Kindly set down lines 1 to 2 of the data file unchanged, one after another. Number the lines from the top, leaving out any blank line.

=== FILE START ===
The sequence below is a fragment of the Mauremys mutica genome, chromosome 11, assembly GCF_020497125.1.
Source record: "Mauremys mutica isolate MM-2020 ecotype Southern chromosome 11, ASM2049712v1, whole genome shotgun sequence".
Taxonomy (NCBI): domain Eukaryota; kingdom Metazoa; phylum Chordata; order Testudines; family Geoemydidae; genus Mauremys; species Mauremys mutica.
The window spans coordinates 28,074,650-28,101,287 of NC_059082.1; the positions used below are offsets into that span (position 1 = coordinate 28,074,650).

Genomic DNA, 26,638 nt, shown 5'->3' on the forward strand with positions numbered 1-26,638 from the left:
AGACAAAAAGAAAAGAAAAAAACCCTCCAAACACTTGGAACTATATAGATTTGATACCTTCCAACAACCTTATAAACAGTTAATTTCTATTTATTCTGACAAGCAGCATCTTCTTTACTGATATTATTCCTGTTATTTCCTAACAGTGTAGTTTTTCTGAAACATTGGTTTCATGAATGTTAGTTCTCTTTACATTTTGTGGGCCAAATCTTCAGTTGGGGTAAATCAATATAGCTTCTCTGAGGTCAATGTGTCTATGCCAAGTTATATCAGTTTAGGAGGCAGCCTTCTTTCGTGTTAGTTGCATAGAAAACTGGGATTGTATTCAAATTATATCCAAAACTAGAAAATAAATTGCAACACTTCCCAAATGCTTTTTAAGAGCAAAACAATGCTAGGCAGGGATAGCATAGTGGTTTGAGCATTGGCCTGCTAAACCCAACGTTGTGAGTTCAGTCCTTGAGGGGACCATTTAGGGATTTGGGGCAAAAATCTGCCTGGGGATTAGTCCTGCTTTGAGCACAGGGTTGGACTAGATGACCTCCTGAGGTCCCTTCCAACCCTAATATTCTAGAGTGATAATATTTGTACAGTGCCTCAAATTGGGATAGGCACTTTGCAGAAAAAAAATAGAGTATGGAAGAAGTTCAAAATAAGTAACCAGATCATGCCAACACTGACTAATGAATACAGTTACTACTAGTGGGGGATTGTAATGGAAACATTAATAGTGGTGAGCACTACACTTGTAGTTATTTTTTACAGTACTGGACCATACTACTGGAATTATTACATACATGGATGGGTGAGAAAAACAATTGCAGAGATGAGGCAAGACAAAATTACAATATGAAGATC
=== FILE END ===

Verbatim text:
The sequence below is a fragment of the Mauremys mutica genome, chromosome 11, assembly GCF_020497125.1.
Source record: "Mauremys mutica isolate MM-2020 ecotype Southern chromosome 11, ASM2049712v1, whole genome shotgun sequence".